Chen Song is a PhD neuroscience student in University College London (London, UK), currently working on how the brain’s wiring pattern and morphology give rise to neural response properties and further to visual perception using a combination of experimental and theoretical approach. Prior to her PhD study, Chen received a BSc in biomedical engineering at Shanghai Jiao Tong University (Shanghai, China). During her BSc, Chen did three years of undergraduate research on visual perception at the Institute of Neuroscience, Chinese Academy of Sciences (Shanghai, China) and a summer research internship at the Max Planck Institute for Mathematics in the Sciences (Leipzig, Germany). From the beginning of her research career, Chen has been extremely interested in complexity systems. Her long-term research goal is to understand how consciousness may emerge from the complexity of brain systems.
Project: Perceptual Analysis of Physical Image
Visual perception is not a true reflection of the physical world. Various visual illusions exist where physically different images appear perceptually identical, or physically identical images appear perceptually different. This dissociation between physical world and perceptual world poses challenges for analzying perceptual characteristics of images, such as perceptual similarity between different images, using conventional statistical methods that are based on physical properties of the images. In computer graphics, dithering is a technique that down-samples an image in color/grayscale space (in order to save the storage space) while keeping perceptual distortion of the image to its minimal. However, the image that is physically more similar to the original is not necessarily more similar perceptually. In this project, we developed an algorithm that analyzes the perceptual properties of images based on structure of visual system and principle of visual perception. Next, we applied this algorithm to analyze and compare the level of perceptual distortion of different dithering algorithms and developed a better dithering algorithm.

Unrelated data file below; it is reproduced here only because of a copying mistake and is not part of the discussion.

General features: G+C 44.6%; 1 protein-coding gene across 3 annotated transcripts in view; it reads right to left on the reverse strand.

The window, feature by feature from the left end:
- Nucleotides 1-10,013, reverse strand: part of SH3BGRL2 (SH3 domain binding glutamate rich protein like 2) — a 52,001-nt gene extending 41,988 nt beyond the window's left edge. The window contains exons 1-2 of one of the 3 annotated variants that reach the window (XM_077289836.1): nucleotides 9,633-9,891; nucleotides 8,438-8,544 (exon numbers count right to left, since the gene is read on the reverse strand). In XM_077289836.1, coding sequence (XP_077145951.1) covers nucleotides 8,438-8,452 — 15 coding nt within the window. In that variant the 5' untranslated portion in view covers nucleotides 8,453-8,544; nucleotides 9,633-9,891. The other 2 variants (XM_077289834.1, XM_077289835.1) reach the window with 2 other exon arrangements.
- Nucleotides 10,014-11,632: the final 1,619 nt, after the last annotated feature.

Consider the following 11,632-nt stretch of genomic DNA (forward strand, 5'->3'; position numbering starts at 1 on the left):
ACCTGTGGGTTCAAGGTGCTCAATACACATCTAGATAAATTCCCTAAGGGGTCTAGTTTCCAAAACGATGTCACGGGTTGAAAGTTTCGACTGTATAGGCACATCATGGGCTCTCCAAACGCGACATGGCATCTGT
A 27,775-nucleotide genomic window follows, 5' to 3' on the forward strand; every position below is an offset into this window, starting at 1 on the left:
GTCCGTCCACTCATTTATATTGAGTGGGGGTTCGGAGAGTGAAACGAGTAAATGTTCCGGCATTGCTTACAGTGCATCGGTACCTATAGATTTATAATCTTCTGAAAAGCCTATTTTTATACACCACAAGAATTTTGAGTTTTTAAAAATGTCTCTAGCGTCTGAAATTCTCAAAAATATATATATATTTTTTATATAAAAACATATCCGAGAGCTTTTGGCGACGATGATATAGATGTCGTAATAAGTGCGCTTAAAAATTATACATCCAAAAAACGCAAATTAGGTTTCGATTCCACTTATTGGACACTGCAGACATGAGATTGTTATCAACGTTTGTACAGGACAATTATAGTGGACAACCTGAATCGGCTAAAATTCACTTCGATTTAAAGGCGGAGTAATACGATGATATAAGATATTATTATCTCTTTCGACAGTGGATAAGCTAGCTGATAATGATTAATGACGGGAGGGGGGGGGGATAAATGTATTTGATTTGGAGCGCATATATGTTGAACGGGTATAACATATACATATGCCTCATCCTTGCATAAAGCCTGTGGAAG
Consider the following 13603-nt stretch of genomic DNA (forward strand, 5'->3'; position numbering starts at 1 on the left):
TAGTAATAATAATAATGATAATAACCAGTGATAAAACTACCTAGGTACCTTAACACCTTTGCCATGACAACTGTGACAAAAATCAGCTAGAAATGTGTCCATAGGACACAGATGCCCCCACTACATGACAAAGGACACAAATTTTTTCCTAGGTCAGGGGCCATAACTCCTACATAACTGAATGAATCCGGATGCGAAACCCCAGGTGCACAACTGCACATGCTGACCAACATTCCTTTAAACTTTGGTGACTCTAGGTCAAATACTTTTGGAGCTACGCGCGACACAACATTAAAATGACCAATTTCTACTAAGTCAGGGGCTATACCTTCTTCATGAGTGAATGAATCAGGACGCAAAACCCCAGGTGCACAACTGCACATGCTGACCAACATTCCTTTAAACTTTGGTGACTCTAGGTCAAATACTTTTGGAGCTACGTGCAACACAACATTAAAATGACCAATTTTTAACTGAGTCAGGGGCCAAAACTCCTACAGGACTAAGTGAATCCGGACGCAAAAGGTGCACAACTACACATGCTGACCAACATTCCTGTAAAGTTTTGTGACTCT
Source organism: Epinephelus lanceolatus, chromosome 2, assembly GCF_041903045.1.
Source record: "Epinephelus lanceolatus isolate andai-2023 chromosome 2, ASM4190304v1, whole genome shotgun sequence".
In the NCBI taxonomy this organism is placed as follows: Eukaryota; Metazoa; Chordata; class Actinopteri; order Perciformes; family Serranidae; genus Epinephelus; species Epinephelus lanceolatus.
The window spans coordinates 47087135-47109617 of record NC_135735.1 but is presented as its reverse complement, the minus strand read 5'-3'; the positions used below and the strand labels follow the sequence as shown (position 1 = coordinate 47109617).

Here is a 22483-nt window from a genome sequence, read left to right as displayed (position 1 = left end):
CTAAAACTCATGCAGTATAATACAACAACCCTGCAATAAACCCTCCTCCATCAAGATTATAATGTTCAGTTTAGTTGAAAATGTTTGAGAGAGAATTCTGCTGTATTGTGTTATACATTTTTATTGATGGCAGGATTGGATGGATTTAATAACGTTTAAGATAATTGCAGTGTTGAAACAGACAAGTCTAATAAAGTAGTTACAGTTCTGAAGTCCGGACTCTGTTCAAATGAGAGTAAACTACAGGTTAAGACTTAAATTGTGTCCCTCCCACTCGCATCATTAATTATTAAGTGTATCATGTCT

Favorite Four-Color, Four State Turing Machine